Such a breakaway party would have extremely limited appeal as ordinary working people in Britain, including Unite members, have an extremely loyal attachment to the Labour Party and no interest in far left policies. It would be like a leftwing version of the SDP, short-lived, doomed to fail, but able in the short-term to split and weaken Labour and keep the Tories in power. A breakaway party would be viewed with the same contempt reserved for previous splitters like Ramsay MacDonald and the SDP Gang of Four.

In the event that it did happen, just as the primary responsibility for fighting the SDP fell on loyal Labour moderates like Healey, Hattersley and Smith, so the primary responsibility for fighting a leftwing breakaway would fall on Labour’s left. They can save themselves a lot of trouble by speaking out now to condemn the proposal and making sure it never gets enough critical mass to succeed. They have a vested interest in this, as a leftwing breakaway would damage the whole Labour Party electorally and financially but particularly weaken the leftwing rump within Labour in our internal debates and elections.

There is an intrinsic logical flaw to the scenario Len floats. If we lose the General Election, it will be because the vast majority of voters have opted for Tory, Lib Dem or UKIP, parties well to our right. This would suggest that the electoral market for a party to the left of Labour is miniscule. But then this is also suggested by any time spent interacting with working class voters on the doorstep, and by the miserable history of previous far left parties like Scargill’s Socialist Labour Party. If Scargill couldn’t persuade former miners to stop voting Labour, with all the status he carried in the NUM, it is hard to see many Unite members following a call to start backing a new Workers’ Party. And all the union money in the world won’t break the attachment ordinary working people feel towards Labour, any more than Lord Sainsbury’s funding of the SDP could make that a sustainable alternative to Labour.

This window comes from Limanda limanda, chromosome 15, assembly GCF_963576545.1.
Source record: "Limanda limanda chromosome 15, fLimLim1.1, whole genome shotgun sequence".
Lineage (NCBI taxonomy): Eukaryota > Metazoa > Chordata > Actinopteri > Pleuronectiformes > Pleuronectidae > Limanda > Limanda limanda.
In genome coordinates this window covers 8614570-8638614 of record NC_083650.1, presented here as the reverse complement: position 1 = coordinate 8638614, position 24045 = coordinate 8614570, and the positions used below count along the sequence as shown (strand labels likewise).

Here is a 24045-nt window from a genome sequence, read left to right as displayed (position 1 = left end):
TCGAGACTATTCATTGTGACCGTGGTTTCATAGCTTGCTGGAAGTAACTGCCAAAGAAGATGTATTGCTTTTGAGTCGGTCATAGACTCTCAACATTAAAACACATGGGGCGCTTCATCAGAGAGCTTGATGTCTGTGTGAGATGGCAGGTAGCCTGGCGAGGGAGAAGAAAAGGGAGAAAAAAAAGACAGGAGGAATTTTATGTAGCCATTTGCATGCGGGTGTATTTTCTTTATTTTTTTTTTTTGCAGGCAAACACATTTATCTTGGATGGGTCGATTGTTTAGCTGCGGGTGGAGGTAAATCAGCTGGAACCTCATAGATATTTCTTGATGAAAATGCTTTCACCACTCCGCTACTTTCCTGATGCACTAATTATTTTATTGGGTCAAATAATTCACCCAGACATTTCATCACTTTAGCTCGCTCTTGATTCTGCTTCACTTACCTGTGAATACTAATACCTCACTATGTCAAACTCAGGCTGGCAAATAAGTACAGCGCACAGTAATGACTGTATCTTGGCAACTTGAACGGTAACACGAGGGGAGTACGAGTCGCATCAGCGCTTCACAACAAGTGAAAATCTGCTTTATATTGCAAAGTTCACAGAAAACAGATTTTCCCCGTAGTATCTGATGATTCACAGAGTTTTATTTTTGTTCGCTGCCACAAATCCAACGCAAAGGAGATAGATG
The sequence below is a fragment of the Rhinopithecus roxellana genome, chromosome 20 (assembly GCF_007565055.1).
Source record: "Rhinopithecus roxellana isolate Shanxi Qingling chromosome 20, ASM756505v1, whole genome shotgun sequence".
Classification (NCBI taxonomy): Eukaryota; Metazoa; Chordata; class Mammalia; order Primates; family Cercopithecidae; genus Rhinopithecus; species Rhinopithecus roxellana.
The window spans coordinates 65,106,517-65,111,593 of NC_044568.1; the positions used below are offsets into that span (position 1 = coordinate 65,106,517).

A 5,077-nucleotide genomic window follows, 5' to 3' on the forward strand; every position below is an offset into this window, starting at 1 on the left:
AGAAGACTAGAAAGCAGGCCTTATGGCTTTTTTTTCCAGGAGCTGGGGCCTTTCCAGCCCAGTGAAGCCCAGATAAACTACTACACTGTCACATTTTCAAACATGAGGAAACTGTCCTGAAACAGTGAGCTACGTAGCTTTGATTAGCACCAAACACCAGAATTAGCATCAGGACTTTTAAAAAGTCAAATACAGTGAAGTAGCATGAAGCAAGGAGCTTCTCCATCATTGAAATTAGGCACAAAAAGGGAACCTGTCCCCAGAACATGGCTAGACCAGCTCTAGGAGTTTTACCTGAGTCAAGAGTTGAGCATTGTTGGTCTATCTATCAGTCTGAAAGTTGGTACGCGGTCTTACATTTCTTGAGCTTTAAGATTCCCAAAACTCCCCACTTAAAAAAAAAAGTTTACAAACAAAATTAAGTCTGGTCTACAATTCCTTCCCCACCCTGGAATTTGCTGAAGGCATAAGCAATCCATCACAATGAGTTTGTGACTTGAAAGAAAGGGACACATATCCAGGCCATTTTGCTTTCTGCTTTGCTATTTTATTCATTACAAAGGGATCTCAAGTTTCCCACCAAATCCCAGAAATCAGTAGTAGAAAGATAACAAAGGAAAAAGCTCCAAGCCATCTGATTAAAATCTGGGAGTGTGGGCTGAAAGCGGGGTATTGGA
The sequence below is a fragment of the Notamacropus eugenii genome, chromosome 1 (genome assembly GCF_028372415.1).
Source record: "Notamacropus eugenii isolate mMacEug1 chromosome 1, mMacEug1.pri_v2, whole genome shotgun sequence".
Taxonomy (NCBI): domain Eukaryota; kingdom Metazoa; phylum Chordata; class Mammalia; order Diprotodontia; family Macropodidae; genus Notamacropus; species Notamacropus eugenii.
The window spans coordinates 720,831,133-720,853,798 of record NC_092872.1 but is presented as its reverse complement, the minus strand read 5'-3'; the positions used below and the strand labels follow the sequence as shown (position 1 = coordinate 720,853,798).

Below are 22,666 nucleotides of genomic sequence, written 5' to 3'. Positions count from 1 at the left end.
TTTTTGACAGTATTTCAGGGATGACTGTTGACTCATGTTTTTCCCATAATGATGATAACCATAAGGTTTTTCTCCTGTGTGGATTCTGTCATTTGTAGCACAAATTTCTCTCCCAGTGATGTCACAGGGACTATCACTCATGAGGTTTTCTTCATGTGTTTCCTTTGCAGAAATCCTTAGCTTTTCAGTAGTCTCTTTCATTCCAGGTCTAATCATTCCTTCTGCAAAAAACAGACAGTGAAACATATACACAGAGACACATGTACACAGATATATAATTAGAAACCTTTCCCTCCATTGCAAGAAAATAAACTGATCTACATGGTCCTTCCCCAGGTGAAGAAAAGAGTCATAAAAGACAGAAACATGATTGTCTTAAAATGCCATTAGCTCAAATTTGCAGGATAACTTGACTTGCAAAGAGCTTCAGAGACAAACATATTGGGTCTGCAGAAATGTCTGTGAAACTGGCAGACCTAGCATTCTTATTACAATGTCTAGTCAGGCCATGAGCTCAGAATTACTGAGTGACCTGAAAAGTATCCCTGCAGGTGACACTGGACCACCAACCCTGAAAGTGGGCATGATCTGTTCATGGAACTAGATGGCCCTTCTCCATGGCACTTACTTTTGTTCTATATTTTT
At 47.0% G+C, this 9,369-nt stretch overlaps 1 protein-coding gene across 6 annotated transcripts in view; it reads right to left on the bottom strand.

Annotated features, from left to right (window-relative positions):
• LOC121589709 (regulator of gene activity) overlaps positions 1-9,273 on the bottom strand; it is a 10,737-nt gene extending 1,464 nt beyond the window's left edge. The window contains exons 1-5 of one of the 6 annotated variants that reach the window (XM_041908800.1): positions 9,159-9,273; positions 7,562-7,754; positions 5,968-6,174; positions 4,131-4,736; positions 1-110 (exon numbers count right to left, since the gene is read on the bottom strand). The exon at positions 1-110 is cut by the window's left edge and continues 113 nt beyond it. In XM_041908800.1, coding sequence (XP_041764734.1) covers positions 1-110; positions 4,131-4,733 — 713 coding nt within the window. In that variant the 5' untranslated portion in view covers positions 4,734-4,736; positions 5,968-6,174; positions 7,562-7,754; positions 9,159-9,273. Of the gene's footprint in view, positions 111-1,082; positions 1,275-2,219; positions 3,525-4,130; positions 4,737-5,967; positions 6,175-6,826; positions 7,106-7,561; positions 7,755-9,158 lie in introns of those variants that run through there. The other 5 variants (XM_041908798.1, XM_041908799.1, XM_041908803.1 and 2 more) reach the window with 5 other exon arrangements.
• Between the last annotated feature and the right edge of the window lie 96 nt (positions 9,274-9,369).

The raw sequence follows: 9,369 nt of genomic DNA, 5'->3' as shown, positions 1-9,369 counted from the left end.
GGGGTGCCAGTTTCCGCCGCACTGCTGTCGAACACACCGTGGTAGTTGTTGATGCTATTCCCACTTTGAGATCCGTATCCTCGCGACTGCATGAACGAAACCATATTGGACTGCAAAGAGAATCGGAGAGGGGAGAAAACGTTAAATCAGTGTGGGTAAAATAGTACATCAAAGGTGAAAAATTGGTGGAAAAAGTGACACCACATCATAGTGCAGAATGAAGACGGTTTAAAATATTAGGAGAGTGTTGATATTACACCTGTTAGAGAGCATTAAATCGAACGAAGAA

Rule 22.2 of the Unite Rule Book states that:

“Neither the Union, nor any constituent part of the Union, shall affiliate to or give support to the candidates of any other political party in Great Britain and Northern Ireland other than the Labour Party.”

As a Unite member I expect my General Secretary to uphold, defend and promote that rule. I voted for Len in two successive General Secretary elections because he was the candidate who was a Labour member, standing against a far left candidate who wants to break the link.

When it comes to Unite’s relationship with Labour, Len needs to spend more time listening to the hundreds of Unite members who are dedicated and loyal Labour MPs, councillors and activists. He needs to tell the assorted Trots and Stalinists who are working within the union to break its historic link with Labour – so their far left micro-parties or pet projects can get the funding Unite currently gives Labour – that they can take a running jump.

We need unity and loyalty now, with crucial local and Euro elections on May 22nd. We will need unity and loyalty more than ever next year whether we win the General Election and inherit a huge mess that will need tough decisions to turn around, or particularly if we lose.

I urge everyone, from Trade Union General Secretaries downwards, to conduct the debate about what should be in Labour’s programme for government in a comradely and democratic way, accept the outcome and fight together for a Labour victory. Veiled threats and hints about breakaways are inappropriate and Len has a far more positive role to play in returning Labour to power so it can deliver for his members as well as the whole country.